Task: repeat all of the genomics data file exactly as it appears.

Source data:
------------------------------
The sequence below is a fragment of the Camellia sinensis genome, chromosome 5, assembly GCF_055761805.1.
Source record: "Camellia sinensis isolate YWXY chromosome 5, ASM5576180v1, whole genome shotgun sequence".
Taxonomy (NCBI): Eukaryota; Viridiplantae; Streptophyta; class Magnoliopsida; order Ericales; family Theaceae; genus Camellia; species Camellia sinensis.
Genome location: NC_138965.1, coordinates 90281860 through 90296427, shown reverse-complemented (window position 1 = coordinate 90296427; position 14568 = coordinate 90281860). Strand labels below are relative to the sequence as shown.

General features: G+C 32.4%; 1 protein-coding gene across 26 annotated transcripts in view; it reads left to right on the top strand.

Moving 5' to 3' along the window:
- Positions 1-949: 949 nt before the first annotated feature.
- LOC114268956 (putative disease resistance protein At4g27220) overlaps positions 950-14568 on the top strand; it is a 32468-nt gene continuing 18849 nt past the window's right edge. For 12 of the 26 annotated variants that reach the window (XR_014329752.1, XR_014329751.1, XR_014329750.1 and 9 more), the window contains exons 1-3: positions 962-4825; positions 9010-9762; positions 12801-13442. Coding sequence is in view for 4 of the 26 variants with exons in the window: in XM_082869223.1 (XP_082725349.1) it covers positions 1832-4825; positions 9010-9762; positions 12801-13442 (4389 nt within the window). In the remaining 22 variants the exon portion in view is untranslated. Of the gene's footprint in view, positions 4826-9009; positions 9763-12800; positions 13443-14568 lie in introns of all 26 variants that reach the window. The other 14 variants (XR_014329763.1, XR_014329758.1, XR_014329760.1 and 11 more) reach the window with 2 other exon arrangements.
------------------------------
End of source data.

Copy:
The sequence below is a fragment of the Camellia sinensis genome, chromosome 5, assembly GCF_055761805.1.
Source record: "Camellia sinensis isolate YWXY chromosome 5, ASM5576180v1, whole genome shotgun sequence".
Taxonomy (NCBI): Eukaryota; Viridiplantae; Streptophyta; class Magnoliopsida; order Ericales; family Theaceae; genus Camellia; species Camellia sinensis.
Genome location: NC_138965.1, coordinates 90281860 through 90296427, shown reverse-complemented (window position 1 = coordinate 90296427; position 14568 = coordinate 90281860). Strand labels below are relative to the sequence as shown.

General features: G+C 32.4%; 1 protein-coding gene across 26 annotated transcripts in view; it reads left to right on the top strand.

Moving 5' to 3' along the window:
- Positions 1-949: 949 nt before the first annotated feature.
- LOC114268956 (putative disease resistance protein At4g27220) overlaps positions 950-14568 on the top strand; it is a 32468-nt gene continuing 18849 nt past the window's right edge. For 12 of the 26 annotated variants that reach the window (XR_014329752.1, XR_014329751.1, XR_014329750.1 and 9 more), the window contains exons 1-3: positions 962-4825; positions 9010-9762; positions 12801-13442. Coding sequence is in view for 4 of the 26 variants with exons in the window: in XM_082869223.1 (XP_082725349.1) it covers positions 1832-4825; positions 9010-9762; positions 12801-13442 (4389 nt within the window). In the remaining 22 variants the exon portion in view is untranslated. Of the gene's footprint in view, positions 4826-9009; positions 9763-12800; positions 13443-14568 lie in introns of all 26 variants that reach the window. The other 14 variants (XR_014329763.1, XR_014329758.1, XR_014329760.1 and 11 more) reach the window with 2 other exon arrangements.